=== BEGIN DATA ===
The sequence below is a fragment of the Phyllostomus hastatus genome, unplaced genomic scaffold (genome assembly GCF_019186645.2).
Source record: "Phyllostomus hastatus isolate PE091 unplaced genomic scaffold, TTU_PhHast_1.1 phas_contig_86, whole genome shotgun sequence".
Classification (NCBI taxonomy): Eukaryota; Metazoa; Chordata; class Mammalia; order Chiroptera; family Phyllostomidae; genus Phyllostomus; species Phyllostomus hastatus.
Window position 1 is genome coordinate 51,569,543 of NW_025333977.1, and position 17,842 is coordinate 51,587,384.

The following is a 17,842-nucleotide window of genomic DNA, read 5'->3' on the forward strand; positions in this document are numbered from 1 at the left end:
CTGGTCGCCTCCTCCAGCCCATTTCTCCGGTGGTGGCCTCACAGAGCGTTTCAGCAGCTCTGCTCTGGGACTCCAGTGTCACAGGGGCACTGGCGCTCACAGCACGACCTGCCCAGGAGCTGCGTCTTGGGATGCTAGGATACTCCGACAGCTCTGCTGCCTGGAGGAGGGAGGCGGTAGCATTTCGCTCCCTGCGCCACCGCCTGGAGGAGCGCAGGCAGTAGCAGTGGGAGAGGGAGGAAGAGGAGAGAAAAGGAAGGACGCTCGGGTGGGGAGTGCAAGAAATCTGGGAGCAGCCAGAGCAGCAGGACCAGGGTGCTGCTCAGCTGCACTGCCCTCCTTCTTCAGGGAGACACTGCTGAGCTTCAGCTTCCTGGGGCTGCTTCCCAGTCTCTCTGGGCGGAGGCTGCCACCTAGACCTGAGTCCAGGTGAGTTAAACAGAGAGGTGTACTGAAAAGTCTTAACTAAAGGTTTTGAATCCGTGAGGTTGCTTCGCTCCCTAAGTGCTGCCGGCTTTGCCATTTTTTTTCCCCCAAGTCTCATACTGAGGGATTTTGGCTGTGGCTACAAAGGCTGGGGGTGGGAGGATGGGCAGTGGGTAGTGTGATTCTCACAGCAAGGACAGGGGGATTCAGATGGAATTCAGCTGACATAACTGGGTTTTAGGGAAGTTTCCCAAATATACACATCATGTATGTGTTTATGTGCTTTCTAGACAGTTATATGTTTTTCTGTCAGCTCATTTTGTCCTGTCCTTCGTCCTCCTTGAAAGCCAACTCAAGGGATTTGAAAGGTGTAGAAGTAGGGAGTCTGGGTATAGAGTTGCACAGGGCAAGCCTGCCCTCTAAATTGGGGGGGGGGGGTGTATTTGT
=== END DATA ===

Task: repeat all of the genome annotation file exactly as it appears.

The sequence below is a fragment of the Phyllostomus hastatus genome, unplaced genomic scaffold (genome assembly GCF_019186645.2).
Source record: "Phyllostomus hastatus isolate PE091 unplaced genomic scaffold, TTU_PhHast_1.1 phas_contig_86, whole genome shotgun sequence".
Classification (NCBI taxonomy): Eukaryota; Metazoa; Chordata; class Mammalia; order Chiroptera; family Phyllostomidae; genus Phyllostomus; species Phyllostomus hastatus.
Window position 1 is genome coordinate 51,569,543 of NW_025333977.1, and position 17,842 is coordinate 51,587,384.

The following is a 17,842-nucleotide window of genomic DNA, read 5'->3' on the forward strand; positions in this document are numbered from 1 at the left end:
CTGGTCGCCTCCTCCAGCCCATTTCTCCGGTGGTGGCCTCACAGAGCGTTTCAGCAGCTCTGCTCTGGGACTCCAGTGTCACAGGGGCACTGGCGCTCACAGCACGACCTGCCCAGGAGCTGCGTCTTGGGATGCTAGGATACTCCGACAGCTCTGCTGCCTGGAGGAGGGAGGCGGTAGCATTTCGCTCCCTGCGCCACCGCCTGGAGGAGCGCAGGCAGTAGCAGTGGGAGAGGGAGGAAGAGGAGAGAAAAGGAAGGACGCTCGGGTGGGGAGTGCAAGAAATCTGGGAGCAGCCAGAGCAGCAGGACCAGGGTGCTGCTCAGCTGCACTGCCCTCCTTCTTCAGGGAGACACTGCTGAGCTTCAGCTTCCTGGGGCTGCTTCCCAGTCTCTCTGGGCGGAGGCTGCCACCTAGACCTGAGTCCAGGTGAGTTAAACAGAGAGGTGTACTGAAAAGTCTTAACTAAAGGTTTTGAATCCGTGAGGTTGCTTCGCTCCCTAAGTGCTGCCGGCTTTGCCATTTTTTTTCCCCCAAGTCTCATACTGAGGGATTTTGGCTGTGGCTACAAAGGCTGGGGGTGGGAGGATGGGCAGTGGGTAGTGTGATTCTCACAGCAAGGACAGGGGGATTCAGATGGAATTCAGCTGACATAACTGGGTTTTAGGGAAGTTTCCCAAATATACACATCATGTATGTGTTTATGTGCTTTCTAGACAGTTATATGTTTTTCTGTCAGCTCATTTTGTCCTGTCCTTCGTCCTCCTTGAAAGCCAACTCAAGGGATTTGAAAGGTGTAGAAGTAGGGAGTCTGGGTATAGAGTTGCACAGGGCAAGCCTGCCCTCTAAATTGGGGGGGGGGGGTGTATTTGT